States Race to Cut Taxes
States Race to Cut Taxes to Attract Intel
Sun Mar 6,10:15 PM ET
By Daniel Sorid
SAN FRANCISCO (Reuters) - Intel Corp. (Nasdaq:INTC - news), the world's largest chip maker, is offering U.S. states the promise of dollars of capital investment in exchange for an overhaul of their tax laws, which it says are making the United States less competitive than other regions of the world.
The Santa Clara, California-based company is now heavily lobbying officials in Arizona and Oregon for tax cuts that could save the company tens of millions of dollars a year in property and income taxes.
At the same time, executives have begun speaking out more forcefully about the lure of China, Singapore and Malaysia, whose governments are offering free land and tax holidays to Intel to build its first Asian factory in their borders.
Critics say Intel is playing local governments off of one another to reduce its state tax burden to virtually nothing.
"We call it the race to the bottom," said Michael Mazerov, a policy analyst at the nonpartisan Center on Budget & Policy Priorities, in Washington, D.C. "The companies have gotten very sophisticated at pitting localities against each other in a bidding war."
Intel executives say they can only be expected to push for competitive tax laws when other regions offer so much. The company points to a report it sponsored that shows its presence creates a "multiplier effect" on local economic growth. Executives also hint the company can always pick up and leave.
"If we don't invest, we don't pay taxes anyway," Steven Grant, the vice president in charge of Intel's factory network, said in a recent interview.
Intel will spend about $5 billion this year on its factory network.
SATISFYING THE CHIP GIANT
Local officials sound eager to satisfy the chip maker.
"We want to be progressive and keep Intel happy, and keep the jobs here," said Boyd Dunn, the mayor of Chandler, Arizona, a suburb of Phoenix where Intel employs around 10,000 people. Intel last month expanded preliminary plans to build one or two additional factories in the city.
Dunn said he supports a bill making its way through the state legislature that would significantly trim Intel's state income taxes. The bill would change the state's tax code to assess corporate income taxes based on in-state sales, rather than a combination of sales and local payroll. For a company like Intel, with a large state payroll but relatively small in-state chip sales, the law would be an economic boon.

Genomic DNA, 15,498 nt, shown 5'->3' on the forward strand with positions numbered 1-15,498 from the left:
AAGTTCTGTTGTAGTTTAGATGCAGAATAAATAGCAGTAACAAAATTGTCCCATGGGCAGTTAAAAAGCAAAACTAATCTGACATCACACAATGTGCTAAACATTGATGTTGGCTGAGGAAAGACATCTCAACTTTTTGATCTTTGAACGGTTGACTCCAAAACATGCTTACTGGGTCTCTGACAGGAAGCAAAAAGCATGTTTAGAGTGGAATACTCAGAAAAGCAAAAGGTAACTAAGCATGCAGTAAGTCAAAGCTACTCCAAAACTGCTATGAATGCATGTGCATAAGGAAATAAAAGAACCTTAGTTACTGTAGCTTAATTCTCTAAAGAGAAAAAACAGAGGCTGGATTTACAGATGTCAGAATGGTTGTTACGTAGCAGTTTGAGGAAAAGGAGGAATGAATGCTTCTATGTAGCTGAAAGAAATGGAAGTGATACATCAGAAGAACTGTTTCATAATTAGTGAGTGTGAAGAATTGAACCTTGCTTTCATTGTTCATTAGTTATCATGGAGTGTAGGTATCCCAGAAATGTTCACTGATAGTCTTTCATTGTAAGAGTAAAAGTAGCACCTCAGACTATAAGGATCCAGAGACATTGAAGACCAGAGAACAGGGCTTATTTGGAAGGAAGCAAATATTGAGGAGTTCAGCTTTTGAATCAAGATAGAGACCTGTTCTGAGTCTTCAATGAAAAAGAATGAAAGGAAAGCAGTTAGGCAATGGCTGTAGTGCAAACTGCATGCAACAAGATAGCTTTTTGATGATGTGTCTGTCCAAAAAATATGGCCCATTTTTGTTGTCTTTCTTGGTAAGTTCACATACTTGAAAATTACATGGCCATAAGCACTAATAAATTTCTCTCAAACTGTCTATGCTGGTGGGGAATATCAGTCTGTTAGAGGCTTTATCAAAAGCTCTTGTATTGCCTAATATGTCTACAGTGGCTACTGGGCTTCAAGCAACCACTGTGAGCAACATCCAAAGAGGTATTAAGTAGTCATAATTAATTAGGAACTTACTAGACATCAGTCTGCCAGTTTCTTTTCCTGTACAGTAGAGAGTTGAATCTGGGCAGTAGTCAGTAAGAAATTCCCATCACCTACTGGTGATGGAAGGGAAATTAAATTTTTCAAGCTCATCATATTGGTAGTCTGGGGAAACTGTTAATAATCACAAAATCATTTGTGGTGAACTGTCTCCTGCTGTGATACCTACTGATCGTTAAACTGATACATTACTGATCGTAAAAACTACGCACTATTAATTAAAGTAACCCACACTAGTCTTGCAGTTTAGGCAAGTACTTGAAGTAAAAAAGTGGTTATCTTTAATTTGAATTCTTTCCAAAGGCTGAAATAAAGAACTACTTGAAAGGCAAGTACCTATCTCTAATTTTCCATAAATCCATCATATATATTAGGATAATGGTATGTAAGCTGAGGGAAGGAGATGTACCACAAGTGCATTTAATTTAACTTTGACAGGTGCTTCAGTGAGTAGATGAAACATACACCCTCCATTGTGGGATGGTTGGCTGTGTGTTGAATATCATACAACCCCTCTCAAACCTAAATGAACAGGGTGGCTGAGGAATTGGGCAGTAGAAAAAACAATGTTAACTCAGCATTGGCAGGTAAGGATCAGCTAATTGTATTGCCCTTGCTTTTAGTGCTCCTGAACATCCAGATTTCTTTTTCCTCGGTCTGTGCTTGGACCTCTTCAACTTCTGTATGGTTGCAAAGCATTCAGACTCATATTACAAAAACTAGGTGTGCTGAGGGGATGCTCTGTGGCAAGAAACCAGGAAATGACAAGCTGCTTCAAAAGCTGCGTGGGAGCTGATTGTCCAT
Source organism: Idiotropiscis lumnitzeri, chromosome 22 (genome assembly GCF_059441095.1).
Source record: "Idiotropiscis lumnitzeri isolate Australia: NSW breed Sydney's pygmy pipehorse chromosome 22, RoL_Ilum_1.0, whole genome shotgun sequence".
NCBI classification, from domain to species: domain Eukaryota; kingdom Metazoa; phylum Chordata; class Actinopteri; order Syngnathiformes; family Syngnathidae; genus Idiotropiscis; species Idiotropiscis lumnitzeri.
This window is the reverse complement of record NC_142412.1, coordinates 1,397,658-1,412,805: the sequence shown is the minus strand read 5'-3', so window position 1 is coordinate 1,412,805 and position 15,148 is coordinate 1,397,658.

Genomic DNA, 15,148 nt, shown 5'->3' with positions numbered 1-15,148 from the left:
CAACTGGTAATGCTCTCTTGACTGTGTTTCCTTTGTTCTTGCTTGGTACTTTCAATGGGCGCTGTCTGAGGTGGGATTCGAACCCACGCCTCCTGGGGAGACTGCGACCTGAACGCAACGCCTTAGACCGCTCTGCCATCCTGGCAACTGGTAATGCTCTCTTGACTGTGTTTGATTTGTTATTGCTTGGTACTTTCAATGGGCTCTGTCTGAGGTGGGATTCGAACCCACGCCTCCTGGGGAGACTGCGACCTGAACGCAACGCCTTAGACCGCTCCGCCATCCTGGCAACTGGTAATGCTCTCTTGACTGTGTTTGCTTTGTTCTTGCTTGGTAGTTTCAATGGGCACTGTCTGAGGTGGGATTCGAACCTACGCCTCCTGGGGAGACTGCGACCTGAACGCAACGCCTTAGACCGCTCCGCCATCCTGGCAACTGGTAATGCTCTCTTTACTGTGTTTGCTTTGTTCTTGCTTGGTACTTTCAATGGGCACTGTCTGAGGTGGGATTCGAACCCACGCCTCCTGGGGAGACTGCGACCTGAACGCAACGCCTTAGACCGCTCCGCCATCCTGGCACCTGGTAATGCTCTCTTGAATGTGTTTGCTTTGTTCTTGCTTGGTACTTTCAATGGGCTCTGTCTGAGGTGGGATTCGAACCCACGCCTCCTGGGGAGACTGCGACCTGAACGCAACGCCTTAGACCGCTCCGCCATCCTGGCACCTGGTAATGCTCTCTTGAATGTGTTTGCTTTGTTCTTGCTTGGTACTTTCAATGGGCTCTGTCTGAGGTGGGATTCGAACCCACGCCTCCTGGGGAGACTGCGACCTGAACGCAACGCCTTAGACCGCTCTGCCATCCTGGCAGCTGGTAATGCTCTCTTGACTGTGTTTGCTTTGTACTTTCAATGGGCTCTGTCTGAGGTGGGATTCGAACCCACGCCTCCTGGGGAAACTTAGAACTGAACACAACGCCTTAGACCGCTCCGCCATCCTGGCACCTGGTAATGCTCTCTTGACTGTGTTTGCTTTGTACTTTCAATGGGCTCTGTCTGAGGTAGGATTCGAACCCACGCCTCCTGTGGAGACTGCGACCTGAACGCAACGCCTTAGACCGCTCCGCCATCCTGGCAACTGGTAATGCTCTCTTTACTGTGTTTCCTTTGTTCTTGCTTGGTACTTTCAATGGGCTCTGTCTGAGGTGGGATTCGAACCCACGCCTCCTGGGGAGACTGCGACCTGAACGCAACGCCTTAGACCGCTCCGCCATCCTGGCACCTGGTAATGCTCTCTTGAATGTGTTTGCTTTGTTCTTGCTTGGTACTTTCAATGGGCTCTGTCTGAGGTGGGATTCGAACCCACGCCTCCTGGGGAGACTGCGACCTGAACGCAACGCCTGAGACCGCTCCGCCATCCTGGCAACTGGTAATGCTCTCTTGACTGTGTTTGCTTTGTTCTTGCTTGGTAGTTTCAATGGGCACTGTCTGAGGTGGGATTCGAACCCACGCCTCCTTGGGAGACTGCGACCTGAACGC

In Oregon, Intel is seeking to renew a property tax shield called a Strategic Investment Program that is set to expire in 2014, and which it said it needs to remain competitive if it is to invest further in Oregon.
Intel, Oregon's largest private employer, says it is quickly approaching the program's cap of $12.5 billion in high-tech investment, and is now seeking to raise the investment limit to $25 billion.
Even with the property tax abatement, Intel says it pays more property taxes in Oregon -- it paid $11 million in 2001, the only year Intel publicly discussed -- than the next five highest-paying companies together. It says it is penalized for investing in high-tech equipment that increases property value but requires no additional municipal services.
"It becomes an absurd amount versus almost any other business in the area," Grant said. "Equipment doesn't demand services or schooling."
Intel has already won tax relief from a third state, New Mexico, which last year granted Intel an industrial revenue bond akin to the Oregon program worth an estimated $2 billion to the chip maker.
While the United States tries to retain its competitive advantage in manufacturing, Intel says overseas governments regularly offer tempting incentives.
Ireland was prepared to give Intel an incentive package of around $225 million for building two factories in a city west of Dublin. Last week, the proposal was withdrawn after the European Union (news - web sites) said they were prepared to block the deal on the grounds that it violated rules on state aid.
Intel, which has already invested nearly 4.5 billion euros, or about $6 billion, in Ireland since it arrived in 1989, has made rumblings that the move could affect future investment in the country.
"We'll factor this development into future plans for increasing investment in Ireland," a spokeswoman for Intel in Ireland said.
The wild card may be Asia.
Due to a combination of export restrictions and the availability of skilled labor, Intel could not yet easily build a chip factory in China, the world's fastest-growing market for chips.
But the company has said it is looking.
"You look at some of the great opportunities -- free land, tax holidays," Grant said.